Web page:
A careful reading of the press coverage of thepleas of club owners who were attempting to have their licenses renewed in the 1960s demonstrates that heterosexual female prostitution and violence from organized crime were not the only reasons for the suppression of the Lower Main. Certainly, the area’s most dominant images in the metropolitan press in the early 1960s were long established: its sidewalks and businesses were depicted as sites of violence from organized crime as well as places that posed the “danger” of solicitation by sex workers for heterosexual men. In 1966, six years after the clampdown on the Lower Main had begun, the entertainment weekly Le Cabaret ironically warned the female public of these specific dangers on the Lower Main: “Today, the bad guys and the working girls are still on the Main. . . . There are still fights and gangs there, so ladies, do not go down to the Main alone.”73 Reports of cleanup campaigns, raids, license infractions, and conflicts often led authorities to claim that the Lower Main was an unsuitable place for “ordinary” citizens, suggesting that it was incongruous with a Montréal undergoing modernization and reform. For example, when Drapeau’s administration had returned to power in 1960, he told the press that the Lower Main was the “blackest district in the city,” a place that “fun-seeking suburbanites”—who now supposedly represented Montréal’s “ordinary citizenry”—should avoid.74 However, this dichotomy between the Lower Main as the city’s “immoral region” and its ordinary citizenry in the suburbs would be further reinforced by newspaper reports of its queer subcultures and activities. As we will see, press coverage of its multiple and overlapping queer worlds demonstrated that the Lower Main was yet to be emptied. Quite the contrary: what remained on the Lower Main challenged not only the city’s morality and modernity, but also its heteronormativity.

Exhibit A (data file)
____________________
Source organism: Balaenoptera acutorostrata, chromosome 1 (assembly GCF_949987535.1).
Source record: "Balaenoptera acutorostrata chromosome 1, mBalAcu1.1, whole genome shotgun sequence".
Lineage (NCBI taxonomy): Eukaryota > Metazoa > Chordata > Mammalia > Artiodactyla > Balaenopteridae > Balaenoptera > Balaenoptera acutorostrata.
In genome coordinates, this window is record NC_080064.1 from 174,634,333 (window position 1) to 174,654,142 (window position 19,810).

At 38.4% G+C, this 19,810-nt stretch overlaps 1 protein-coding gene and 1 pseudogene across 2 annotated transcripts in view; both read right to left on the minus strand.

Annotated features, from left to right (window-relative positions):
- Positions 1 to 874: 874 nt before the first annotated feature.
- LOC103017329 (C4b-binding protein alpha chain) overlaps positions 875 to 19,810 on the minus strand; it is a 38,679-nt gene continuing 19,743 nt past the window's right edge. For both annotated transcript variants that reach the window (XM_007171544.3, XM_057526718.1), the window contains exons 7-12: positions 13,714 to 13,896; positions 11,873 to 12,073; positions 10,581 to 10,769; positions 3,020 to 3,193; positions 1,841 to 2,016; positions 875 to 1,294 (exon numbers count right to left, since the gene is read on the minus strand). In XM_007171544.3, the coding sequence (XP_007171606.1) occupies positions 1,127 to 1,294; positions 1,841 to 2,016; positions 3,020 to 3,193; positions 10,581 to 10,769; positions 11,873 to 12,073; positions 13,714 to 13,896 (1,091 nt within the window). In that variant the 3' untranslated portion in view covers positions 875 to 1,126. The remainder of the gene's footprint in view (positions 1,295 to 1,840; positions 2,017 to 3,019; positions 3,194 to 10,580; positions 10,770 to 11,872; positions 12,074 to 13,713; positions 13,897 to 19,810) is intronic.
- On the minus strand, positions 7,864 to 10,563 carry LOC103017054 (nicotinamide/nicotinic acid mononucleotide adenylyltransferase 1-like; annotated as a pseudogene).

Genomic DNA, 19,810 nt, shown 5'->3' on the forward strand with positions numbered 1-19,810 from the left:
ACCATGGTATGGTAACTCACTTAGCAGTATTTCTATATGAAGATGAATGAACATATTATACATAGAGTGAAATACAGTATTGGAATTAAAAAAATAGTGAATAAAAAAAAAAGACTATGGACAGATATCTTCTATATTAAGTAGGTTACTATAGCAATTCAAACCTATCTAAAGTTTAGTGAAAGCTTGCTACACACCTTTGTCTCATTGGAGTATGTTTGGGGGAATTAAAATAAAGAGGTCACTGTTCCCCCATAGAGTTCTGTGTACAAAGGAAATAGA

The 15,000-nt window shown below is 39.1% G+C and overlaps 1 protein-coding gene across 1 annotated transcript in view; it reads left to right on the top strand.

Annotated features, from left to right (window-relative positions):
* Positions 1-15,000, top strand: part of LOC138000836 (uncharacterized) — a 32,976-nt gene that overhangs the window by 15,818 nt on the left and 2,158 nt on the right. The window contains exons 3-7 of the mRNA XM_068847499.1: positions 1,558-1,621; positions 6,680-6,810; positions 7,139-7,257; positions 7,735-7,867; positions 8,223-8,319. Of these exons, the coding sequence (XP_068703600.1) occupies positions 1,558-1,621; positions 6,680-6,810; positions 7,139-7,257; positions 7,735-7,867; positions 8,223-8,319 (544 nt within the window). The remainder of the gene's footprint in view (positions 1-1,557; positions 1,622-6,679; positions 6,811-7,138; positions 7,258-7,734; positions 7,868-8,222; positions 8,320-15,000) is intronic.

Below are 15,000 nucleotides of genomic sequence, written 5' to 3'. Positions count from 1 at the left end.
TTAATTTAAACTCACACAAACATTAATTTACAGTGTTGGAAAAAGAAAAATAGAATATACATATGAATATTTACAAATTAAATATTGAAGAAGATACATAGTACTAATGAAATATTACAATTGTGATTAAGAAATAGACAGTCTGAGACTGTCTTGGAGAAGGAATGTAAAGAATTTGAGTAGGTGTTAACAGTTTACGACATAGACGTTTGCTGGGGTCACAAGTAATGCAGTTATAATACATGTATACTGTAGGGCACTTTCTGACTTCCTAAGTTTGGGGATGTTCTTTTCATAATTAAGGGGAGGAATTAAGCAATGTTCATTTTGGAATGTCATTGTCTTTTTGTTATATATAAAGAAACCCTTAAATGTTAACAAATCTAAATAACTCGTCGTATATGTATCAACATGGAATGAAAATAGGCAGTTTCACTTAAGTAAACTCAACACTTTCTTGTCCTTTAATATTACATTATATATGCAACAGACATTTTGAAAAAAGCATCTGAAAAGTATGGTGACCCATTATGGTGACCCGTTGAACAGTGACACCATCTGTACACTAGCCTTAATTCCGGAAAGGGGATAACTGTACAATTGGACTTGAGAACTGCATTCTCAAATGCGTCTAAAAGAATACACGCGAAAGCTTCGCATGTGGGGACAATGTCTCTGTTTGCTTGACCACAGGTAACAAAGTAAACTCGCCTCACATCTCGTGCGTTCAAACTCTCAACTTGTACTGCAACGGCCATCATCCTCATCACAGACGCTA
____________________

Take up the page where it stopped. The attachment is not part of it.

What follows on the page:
Urban decline and the nocturnal queer city

If images of shootings, police raids, and overt public prostitution encouraged “fun-seeking suburbanites” to see the Lower Main as a place that was off-limits, images of the inner workings of the area’s queer social worlds significantly challenged post-World War II heteronormativities. The late 1950s and 1960s were not only a time of modernization and moral reform;this was also a time of homosexual panic in both Canada and the United States.75 In Montréal, among the first forms of queer visibility of this era were found in the representations of the Lower Main and the night world of its cabarets. As Namaste has shown, advertisements and reviews for drag performances were very visible in the entertainment papers throughout the 1950s and 1960s.76 Some performers, such as Lana St-Cyr, also ended up in crime reports of the era when the police deemed their shows “indecent.”77 At other times, drag performers and club workers appeared in reports on bar raids and permit restrictions. Gays and lesbians also appeared in such crime reports as an undesirable component of the clientele and in reports regarding raids and arrests. However, media coverage of “the third sex” (gays, lesbians, and trans-identified people) was not limited to crime reporting.78 By the mid-1960s, queer visibility increased when exposés profiled gay and lesbian lifestyles and suggested that these populations were growing in Canada, Québec, and Montréal.79 By the end of the decade, debates regarding Prime Minister Trudeau’s 1969 Omnibus Bill (Bill C-150), which would decriminalize private homosexual acts in Canada, also turned the media spotlight on gays and lesbians and their spaces in the larger cities. In Montréal, preparations for Expo 67 and debates about a new municipal bylaw (By-Law 3416) that would restrict staff-customer relations in cabarets further increased local public awareness of the queer social worlds developing along the Lower Main.